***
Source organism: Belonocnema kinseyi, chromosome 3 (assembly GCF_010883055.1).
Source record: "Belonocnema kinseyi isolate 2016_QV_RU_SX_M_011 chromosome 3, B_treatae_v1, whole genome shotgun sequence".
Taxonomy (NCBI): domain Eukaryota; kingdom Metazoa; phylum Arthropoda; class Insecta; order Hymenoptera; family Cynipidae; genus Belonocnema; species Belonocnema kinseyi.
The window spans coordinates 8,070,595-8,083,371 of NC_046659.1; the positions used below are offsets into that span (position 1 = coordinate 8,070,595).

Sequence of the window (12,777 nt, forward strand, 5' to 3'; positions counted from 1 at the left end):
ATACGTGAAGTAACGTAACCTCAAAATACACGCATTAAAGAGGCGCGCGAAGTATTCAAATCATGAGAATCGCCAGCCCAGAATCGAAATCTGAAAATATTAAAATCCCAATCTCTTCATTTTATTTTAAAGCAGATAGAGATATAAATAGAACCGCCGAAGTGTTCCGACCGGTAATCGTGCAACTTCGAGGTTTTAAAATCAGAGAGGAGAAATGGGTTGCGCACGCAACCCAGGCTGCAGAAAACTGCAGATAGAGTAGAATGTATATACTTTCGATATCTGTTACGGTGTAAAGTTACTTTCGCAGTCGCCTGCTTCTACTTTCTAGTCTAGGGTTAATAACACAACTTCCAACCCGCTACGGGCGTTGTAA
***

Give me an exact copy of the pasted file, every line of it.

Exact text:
Source organism: Belonocnema kinseyi, chromosome 3 (assembly GCF_010883055.1).
Source record: "Belonocnema kinseyi isolate 2016_QV_RU_SX_M_011 chromosome 3, B_treatae_v1, whole genome shotgun sequence".
Taxonomy (NCBI): domain Eukaryota; kingdom Metazoa; phylum Arthropoda; class Insecta; order Hymenoptera; family Cynipidae; genus Belonocnema; species Belonocnema kinseyi.
The window spans coordinates 8,070,595-8,083,371 of NC_046659.1; the positions used below are offsets into that span (position 1 = coordinate 8,070,595).

Sequence of the window (12,777 nt, forward strand, 5' to 3'; positions counted from 1 at the left end):
ATACGTGAAGTAACGTAACCTCAAAATACACGCATTAAAGAGGCGCGCGAAGTATTCAAATCATGAGAATCGCCAGCCCAGAATCGAAATCTGAAAATATTAAAATCCCAATCTCTTCATTTTATTTTAAAGCAGATAGAGATATAAATAGAACCGCCGAAGTGTTCCGACCGGTAATCGTGCAACTTCGAGGTTTTAAAATCAGAGAGGAGAAATGGGTTGCGCACGCAACCCAGGCTGCAGAAAACTGCAGATAGAGTAGAATGTATATACTTTCGATATCTGTTACGGTGTAAAGTTACTTTCGCAGTCGCCTGCTTCTACTTTCTAGTCTAGGGTTAATAACACAACTTCCAACCCGCTACGGGCGTTGTAA